Bio Bidet’s attachment was one of our favorites from the whole range we tested. Unfortunately, while their seat was solid, it didn’t stack up to its competition in the price range (mostly the Brondell).
The remote is serviceable, but not as streamlined or aesthetically pleasing as others we tested. The LCD screen is more helpful than expected, but could also serve as a point of failure.
One significant note on the Bio Bidet BB-2000: There is a button on the remote with an image of a jet of water shooting towards a person. It looks a bit like the Death Star trench run from Star Wars. The purpose of this button is to shoot water inside of you. Apparently, this is meant to help people who are blocked up or experiencing constipation.
We cannot say whether it works. What we can say is that if you are a person who has sensitivities, or perhaps hemorrhoids, you should absolutely never press this button. You certainly shouldn’t press it without expecting what’s coming, out of curiosity, or because you’re trying to figure out if the remote is “intuitive”.
And while there are plenty of great features—a few more than you’re likely to actually need (hello again, deodorizer!)—the remote is far from intuitive, featuring a series of arcane symbols that you will definitely need the manual to interpret, in addition to the potential for harm.
The Bio Bidet Bliss is a solid experience, but it loses a few points for obtuse controls, and for how easy it is to hurt yourself with the touch of a button.
The Ace electric bidet is Tushy’s first entry into the seat space. They call it the “Apple of bidets,” and that’s true inasmuch as Apple emphasizes aesthetics over functionality. This product is slick-looking—rounded, white, glowing, and less bulky than many of its counterparts. But the look is far and away this seat’s best asset.
The Ace is perfectly serviceable, with features comparable to other high-end models. But those features aren’t always implemented as well as other products in the price range. The water jet is weirdly intense, forcing users to choose between efficiency and comfort.
Sitting far back enough to be hit by the "bum" option caused some concerning creaks to come from the bidet, as well, though for most bidets (including this one) the "front" wash is more useful anyway. The drying option is a bit anemic, focusing narrowly rather than drying the entire area affected by the water spray.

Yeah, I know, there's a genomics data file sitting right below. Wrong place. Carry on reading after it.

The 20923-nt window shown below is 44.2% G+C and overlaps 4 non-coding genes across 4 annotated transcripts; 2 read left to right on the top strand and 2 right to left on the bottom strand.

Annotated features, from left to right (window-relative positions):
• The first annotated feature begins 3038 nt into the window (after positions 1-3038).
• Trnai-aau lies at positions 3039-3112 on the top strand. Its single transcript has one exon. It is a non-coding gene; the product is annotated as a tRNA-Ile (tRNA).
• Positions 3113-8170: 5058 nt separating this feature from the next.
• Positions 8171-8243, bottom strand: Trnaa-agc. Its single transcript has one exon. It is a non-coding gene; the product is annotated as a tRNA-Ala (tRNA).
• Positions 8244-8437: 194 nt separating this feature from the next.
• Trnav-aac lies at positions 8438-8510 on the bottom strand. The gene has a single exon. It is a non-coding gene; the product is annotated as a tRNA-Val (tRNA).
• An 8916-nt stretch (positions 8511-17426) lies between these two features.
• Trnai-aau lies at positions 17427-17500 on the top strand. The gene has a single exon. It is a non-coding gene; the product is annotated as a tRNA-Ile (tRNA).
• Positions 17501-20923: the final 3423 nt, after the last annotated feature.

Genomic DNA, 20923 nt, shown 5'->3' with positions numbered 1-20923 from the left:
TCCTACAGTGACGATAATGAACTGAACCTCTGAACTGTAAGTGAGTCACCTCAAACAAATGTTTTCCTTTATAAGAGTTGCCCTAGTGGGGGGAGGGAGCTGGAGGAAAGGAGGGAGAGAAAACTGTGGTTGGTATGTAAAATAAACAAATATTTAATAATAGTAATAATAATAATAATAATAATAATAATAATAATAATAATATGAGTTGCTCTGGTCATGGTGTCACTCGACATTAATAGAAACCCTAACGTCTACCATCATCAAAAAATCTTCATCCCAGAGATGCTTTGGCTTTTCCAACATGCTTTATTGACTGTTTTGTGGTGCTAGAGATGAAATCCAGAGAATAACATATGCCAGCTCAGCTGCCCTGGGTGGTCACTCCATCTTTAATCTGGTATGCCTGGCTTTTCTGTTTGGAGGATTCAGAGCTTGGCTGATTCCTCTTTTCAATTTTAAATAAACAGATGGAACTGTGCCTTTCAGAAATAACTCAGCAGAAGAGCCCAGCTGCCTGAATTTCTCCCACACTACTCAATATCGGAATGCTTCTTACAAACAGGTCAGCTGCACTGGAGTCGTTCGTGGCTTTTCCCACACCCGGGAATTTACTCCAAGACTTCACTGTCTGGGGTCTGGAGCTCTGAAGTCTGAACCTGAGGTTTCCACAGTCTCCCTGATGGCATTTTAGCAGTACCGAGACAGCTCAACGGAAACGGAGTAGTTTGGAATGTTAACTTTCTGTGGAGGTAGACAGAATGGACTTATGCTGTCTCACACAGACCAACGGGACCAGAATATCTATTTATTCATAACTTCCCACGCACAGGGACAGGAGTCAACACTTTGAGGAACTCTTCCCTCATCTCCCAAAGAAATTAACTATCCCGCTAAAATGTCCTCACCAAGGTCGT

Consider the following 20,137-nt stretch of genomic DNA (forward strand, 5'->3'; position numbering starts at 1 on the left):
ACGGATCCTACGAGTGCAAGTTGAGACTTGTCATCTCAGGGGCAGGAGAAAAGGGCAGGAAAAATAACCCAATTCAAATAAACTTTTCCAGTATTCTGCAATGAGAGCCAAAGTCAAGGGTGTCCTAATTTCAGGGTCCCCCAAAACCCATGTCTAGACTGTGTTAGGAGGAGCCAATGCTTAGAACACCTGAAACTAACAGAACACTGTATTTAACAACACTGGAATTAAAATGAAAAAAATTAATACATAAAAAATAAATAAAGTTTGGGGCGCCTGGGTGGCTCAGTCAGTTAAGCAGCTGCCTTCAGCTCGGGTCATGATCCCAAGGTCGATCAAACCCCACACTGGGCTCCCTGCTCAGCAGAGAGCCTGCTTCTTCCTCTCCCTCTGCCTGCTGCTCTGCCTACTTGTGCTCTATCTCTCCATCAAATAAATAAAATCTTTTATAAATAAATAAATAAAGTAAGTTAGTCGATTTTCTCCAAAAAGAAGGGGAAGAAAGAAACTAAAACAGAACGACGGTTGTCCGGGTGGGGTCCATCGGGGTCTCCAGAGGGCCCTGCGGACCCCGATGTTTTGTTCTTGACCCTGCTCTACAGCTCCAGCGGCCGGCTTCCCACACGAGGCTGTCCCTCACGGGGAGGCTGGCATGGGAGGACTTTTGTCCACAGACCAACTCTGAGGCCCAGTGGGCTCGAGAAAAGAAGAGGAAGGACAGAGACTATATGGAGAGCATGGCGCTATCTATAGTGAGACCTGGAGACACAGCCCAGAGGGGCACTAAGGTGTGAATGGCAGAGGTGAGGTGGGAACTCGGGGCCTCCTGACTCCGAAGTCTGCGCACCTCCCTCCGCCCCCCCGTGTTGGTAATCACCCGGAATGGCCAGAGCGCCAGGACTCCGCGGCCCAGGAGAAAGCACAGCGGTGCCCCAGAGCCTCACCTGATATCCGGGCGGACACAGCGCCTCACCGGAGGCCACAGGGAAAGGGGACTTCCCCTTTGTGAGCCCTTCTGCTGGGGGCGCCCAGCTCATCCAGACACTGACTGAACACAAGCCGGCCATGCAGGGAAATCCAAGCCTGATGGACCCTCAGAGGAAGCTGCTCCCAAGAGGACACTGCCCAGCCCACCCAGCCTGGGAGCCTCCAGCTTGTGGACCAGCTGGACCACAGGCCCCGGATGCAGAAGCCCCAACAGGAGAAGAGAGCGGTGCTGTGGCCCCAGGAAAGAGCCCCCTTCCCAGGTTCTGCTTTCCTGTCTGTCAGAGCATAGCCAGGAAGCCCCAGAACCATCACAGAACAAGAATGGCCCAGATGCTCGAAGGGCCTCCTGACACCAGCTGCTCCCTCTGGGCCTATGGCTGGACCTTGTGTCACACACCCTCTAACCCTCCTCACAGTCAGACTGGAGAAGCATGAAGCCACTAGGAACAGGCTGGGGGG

The Ace does have some things to recommend it. It’s better-looking than just about any option out there, and the remote is one of the few options that isn’t downright ugly. However, that streamlined look comes at a price.
Most of the options are adjusted with a single set of plus/minus buttons. You select the option to adjust, then use the plus or minus buttons. Other features require reading the manual to know which buttons to hold down or press in tandem. It’s not an intuitive user experience, but you can get used to it.
Overall, the Ace belongs in its weight class. But for all its visual polish, some of its features don’t work as smoothly as some of the other bidets we tested.
There's a lot about the Tushy that immediately seems nicer and friendlier than some of the other attachment models. Most of the packaging is paper, with nary a plastic bag in sight.
The directions are comprehensive and easy to follow, warning you of potential issues to expect. If we had tried this one first, we might not have had to turn to YouTube for pointers like we did when we were first starting out.
That said, it's not perfect. The playful copy could be inviting or grating depending on your sense of humor. Though, having now written a great deal about these products, we can’t blame them for jumping on the phrase “seize the bidet”.
They included several nice details like plumbers’ tape for shoring up pipe connections, and most of the materials were solid. Unfortunately, the T-adapter where the water actually flows felt less substantial.
The Tushy’s performance was solid, but not incredible. It’s decently adjustable, but not as flexible as some of the other models we tested. While there is a warm-water model, it’s one where you have to find a way to hook the bidet up to the warm water supply under your sink. That’s a lot easier said than done if you have cabinetry under your sink.
The Element is Omigo’s attachment. It comes in a friendly blue box emblazoned with messages like “Let’s Go!” and “The future always seems weird at first.” There’s also a vinyl sticker for your car, in case you want to let your fellow road warriors know that you’re living the bidet life.